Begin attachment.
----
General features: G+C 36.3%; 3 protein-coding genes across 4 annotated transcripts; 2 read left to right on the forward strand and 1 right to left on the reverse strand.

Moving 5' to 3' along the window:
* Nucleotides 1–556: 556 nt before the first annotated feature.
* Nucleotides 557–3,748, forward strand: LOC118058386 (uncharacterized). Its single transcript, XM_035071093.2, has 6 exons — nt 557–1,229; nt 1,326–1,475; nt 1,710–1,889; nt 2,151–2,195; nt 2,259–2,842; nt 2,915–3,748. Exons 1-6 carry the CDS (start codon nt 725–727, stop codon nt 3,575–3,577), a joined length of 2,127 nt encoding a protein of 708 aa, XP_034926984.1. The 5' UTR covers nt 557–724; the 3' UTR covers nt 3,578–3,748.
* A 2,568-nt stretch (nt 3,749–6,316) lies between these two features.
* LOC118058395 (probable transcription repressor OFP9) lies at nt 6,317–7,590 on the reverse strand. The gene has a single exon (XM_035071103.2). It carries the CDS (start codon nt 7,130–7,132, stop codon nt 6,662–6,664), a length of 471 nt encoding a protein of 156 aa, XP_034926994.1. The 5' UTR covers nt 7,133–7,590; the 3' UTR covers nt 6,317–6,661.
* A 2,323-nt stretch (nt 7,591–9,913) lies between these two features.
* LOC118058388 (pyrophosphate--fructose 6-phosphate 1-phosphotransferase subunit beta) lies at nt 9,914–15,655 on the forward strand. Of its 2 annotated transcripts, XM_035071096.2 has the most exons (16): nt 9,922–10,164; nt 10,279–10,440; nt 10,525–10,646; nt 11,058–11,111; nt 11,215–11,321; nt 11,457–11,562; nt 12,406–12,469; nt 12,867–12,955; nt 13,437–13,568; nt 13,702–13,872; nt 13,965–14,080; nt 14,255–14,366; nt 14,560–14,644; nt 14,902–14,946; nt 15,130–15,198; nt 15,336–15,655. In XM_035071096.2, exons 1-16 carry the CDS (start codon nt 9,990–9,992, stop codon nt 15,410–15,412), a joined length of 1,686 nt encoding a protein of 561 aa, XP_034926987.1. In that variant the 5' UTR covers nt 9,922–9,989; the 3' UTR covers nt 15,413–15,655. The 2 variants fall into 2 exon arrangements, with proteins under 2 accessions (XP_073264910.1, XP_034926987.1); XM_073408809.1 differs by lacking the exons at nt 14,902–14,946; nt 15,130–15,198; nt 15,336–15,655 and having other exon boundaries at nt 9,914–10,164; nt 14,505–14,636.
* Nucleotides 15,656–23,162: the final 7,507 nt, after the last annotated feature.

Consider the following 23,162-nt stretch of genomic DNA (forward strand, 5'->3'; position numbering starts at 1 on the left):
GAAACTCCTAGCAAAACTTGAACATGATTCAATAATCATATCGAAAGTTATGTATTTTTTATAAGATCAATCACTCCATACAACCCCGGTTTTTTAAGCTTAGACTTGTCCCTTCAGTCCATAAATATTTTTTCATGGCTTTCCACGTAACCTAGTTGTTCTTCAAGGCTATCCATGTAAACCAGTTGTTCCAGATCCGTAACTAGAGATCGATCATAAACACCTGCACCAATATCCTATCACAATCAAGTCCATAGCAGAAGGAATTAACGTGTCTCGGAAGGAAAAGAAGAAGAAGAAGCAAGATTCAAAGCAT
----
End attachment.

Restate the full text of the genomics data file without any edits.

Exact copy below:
General features: G+C 36.3%; 3 protein-coding genes across 4 annotated transcripts; 2 read left to right on the forward strand and 1 right to left on the reverse strand.

Moving 5' to 3' along the window:
* Nucleotides 1–556: 556 nt before the first annotated feature.
* Nucleotides 557–3,748, forward strand: LOC118058386 (uncharacterized). Its single transcript, XM_035071093.2, has 6 exons — nt 557–1,229; nt 1,326–1,475; nt 1,710–1,889; nt 2,151–2,195; nt 2,259–2,842; nt 2,915–3,748. Exons 1-6 carry the CDS (start codon nt 725–727, stop codon nt 3,575–3,577), a joined length of 2,127 nt encoding a protein of 708 aa, XP_034926984.1. The 5' UTR covers nt 557–724; the 3' UTR covers nt 3,578–3,748.
* A 2,568-nt stretch (nt 3,749–6,316) lies between these two features.
* LOC118058395 (probable transcription repressor OFP9) lies at nt 6,317–7,590 on the reverse strand. The gene has a single exon (XM_035071103.2). It carries the CDS (start codon nt 7,130–7,132, stop codon nt 6,662–6,664), a length of 471 nt encoding a protein of 156 aa, XP_034926994.1. The 5' UTR covers nt 7,133–7,590; the 3' UTR covers nt 6,317–6,661.
* A 2,323-nt stretch (nt 7,591–9,913) lies between these two features.
* LOC118058388 (pyrophosphate--fructose 6-phosphate 1-phosphotransferase subunit beta) lies at nt 9,914–15,655 on the forward strand. Of its 2 annotated transcripts, XM_035071096.2 has the most exons (16): nt 9,922–10,164; nt 10,279–10,440; nt 10,525–10,646; nt 11,058–11,111; nt 11,215–11,321; nt 11,457–11,562; nt 12,406–12,469; nt 12,867–12,955; nt 13,437–13,568; nt 13,702–13,872; nt 13,965–14,080; nt 14,255–14,366; nt 14,560–14,644; nt 14,902–14,946; nt 15,130–15,198; nt 15,336–15,655. In XM_035071096.2, exons 1-16 carry the CDS (start codon nt 9,990–9,992, stop codon nt 15,410–15,412), a joined length of 1,686 nt encoding a protein of 561 aa, XP_034926987.1. In that variant the 5' UTR covers nt 9,922–9,989; the 3' UTR covers nt 15,413–15,655. The 2 variants fall into 2 exon arrangements, with proteins under 2 accessions (XP_073264910.1, XP_034926987.1); XM_073408809.1 differs by lacking the exons at nt 14,902–14,946; nt 15,130–15,198; nt 15,336–15,655 and having other exon boundaries at nt 9,914–10,164; nt 14,505–14,636.
* Nucleotides 15,656–23,162: the final 7,507 nt, after the last annotated feature.

Consider the following 23,162-nt stretch of genomic DNA (forward strand, 5'->3'; position numbering starts at 1 on the left):
GAAACTCCTAGCAAAACTTGAACATGATTCAATAATCATATCGAAAGTTATGTATTTTTTATAAGATCAATCACTCCATACAACCCCGGTTTTTTAAGCTTAGACTTGTCCCTTCAGTCCATAAATATTTTTTCATGGCTTTCCACGTAACCTAGTTGTTCTTCAAGGCTATCCATGTAAACCAGTTGTTCCAGATCCGTAACTAGAGATCGATCATAAACACCTGCACCAATATCCTATCACAATCAAGTCCATAGCAGAAGGAATTAACGTGTCTCGGAAGGAAAAGAAGAAGAAGAAGCAAGATTCAAAGCAT